Last evening I was out walking along our street. It was a hot, muggy night, and the neighborhood was nearly silent. I was alone as I walked past the fence next door, and down the hill toward the bus stop.
I wonder how many times I have walked this same path? Going back 21 years, to when we first arrived, how many times have my feet landed on the very same stones?
I remember walking with my little girl in the weeks before our second child was born. I clearly remember having the realization that I had better make sure to head downhill instead of up as I made the loop of our streets; by the end of that pregnancy, I needed my husband to push from behind if I was going to be moving uphill at all!
I remember countless early morning walks to the bus stop, and countless late afternoon pickups there. The time when I left sleeping baby Matt in his crib, and went to the bus stop with baby monitor in hand to wait for Kate to get off the kindergarten bus. The icy January day when the bus failed to arrive, and the moms all huddled in one car, with cranky bundled toddlers on our laps, to figure out what to do. With no cell phones yet, we decided we’d all head home except for one who stayed at the stop. One made the call to the bus company and quickly spread the word that the bus was stuck on a steep hill and was being rescued by a sand truck. Such sweet relief, and such a sense of community with the other Moms!
I remember the day when Tim got off the bus barely breathing, his asthma had become so severe on the long ride home. How slowly we walked home that day, and how I berated myself for not having Ventolin in my pocket!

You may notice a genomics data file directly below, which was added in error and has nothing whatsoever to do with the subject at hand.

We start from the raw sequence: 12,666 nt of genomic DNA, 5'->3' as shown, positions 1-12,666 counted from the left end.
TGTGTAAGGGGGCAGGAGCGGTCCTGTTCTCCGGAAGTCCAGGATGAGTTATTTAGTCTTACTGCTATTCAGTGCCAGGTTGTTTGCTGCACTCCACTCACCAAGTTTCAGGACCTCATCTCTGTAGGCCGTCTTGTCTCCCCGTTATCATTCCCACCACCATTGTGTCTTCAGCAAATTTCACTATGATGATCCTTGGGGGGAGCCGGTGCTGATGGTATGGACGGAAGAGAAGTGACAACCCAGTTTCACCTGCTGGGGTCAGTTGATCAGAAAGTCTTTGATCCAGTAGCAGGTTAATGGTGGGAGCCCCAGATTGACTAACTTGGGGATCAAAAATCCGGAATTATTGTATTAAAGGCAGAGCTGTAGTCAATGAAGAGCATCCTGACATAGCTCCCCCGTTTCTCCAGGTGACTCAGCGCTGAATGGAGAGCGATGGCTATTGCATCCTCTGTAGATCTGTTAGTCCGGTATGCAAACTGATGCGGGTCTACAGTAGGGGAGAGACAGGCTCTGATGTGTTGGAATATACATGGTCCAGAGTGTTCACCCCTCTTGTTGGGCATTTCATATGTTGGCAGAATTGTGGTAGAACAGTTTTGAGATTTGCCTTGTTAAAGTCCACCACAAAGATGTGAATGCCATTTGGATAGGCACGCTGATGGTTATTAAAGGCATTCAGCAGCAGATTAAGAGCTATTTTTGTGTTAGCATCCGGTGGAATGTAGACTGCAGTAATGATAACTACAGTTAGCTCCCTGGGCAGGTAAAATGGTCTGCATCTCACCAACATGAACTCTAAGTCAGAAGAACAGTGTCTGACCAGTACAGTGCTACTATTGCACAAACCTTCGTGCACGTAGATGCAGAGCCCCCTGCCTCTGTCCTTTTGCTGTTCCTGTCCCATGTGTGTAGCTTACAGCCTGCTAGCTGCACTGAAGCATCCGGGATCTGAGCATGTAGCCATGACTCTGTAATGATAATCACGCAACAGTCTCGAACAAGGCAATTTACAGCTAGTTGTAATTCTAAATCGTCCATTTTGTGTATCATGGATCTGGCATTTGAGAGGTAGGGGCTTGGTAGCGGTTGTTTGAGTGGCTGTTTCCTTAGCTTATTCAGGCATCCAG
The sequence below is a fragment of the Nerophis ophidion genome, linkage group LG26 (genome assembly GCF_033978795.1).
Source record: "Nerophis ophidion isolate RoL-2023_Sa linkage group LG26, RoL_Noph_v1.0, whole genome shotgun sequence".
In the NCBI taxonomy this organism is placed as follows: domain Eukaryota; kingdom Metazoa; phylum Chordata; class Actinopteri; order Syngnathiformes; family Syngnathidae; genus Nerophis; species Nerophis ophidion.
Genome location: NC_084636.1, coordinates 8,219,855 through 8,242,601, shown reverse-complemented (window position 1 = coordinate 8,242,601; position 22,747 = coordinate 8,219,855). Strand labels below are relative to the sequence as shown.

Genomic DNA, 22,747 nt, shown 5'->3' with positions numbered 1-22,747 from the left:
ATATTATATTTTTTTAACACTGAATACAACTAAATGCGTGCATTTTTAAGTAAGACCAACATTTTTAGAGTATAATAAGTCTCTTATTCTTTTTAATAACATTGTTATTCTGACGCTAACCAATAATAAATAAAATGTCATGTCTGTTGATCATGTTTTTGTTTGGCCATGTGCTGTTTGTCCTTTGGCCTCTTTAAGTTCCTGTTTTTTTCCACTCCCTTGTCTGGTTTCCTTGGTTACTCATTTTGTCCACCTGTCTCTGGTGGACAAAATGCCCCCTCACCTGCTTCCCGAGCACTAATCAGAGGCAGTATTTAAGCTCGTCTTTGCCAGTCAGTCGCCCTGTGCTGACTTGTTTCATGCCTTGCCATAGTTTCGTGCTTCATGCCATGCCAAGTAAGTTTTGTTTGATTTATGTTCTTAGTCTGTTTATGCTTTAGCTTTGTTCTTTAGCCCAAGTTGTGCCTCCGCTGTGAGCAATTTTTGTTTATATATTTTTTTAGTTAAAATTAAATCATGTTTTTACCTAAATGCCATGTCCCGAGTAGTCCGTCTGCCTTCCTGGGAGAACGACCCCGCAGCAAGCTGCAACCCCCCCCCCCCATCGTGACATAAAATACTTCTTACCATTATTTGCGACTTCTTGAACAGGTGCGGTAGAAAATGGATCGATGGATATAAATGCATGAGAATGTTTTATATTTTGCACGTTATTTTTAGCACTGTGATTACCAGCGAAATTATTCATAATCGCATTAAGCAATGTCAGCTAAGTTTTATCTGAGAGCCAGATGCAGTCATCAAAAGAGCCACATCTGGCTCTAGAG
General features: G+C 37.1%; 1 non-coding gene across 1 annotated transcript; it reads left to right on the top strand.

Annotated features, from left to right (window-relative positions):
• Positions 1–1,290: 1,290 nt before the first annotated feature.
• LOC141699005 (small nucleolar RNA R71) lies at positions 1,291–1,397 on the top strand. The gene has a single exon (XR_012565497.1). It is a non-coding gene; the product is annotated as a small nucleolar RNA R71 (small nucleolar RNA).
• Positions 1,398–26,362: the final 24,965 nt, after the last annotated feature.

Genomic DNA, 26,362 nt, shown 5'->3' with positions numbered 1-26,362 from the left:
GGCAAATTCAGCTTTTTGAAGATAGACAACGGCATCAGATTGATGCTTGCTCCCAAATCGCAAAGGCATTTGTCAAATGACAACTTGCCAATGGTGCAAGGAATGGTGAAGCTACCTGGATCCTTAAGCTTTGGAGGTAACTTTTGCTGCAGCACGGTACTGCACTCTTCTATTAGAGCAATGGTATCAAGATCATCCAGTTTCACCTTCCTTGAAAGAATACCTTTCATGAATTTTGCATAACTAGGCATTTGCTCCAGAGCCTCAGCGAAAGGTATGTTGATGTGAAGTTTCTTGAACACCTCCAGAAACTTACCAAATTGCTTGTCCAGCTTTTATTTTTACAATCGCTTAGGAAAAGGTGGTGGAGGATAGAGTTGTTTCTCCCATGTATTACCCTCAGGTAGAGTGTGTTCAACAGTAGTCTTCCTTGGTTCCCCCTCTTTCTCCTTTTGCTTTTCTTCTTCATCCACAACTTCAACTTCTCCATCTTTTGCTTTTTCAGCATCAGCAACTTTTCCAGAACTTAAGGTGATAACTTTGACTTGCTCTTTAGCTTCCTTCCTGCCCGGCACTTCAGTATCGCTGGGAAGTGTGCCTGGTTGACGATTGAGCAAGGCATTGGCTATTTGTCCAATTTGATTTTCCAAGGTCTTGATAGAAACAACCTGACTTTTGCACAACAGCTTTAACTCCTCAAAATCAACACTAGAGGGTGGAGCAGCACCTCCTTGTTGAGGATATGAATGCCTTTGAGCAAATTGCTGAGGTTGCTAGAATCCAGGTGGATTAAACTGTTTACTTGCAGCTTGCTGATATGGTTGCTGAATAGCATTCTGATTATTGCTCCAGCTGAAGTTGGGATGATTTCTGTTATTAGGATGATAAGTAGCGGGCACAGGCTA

I remember so many first days of school. The kids lining up, new backpacks on display, posing for pictures. I remember little Alex, his hair carefully combed, grinning in the sunshine. I remember the nerves, the mad dashes out the door; I remember chasing the bus to put the kids on at the next stop.
As I rounded the corner last night, I looked up the length of our street. At the places where the tops of trees had been snapped off by ice, and places where new young trees crowded the driveways.
I remembered the kids riding bikes up and down, yelling and calling out to each other. I could see them playing “Orphans” at the end of the drive, using sticks and little stones to dam up the snowmelt into “rivers”. I remember dogs now gone, racing around our legs as we walked. I remember the big, gentle horse who lived for a time next door to us, and who showed up unexpectedly one morning on our lawn, looking as confused as I was. He seemed grateful when I hesitantly lead him back home to his stall.
I remember other summer evenings. Walking in the dusk with the kids. Smelling the coming fall, checking the garden for pumpkins.
How many times have I walked this path, and how many memories have I stored up to revisit?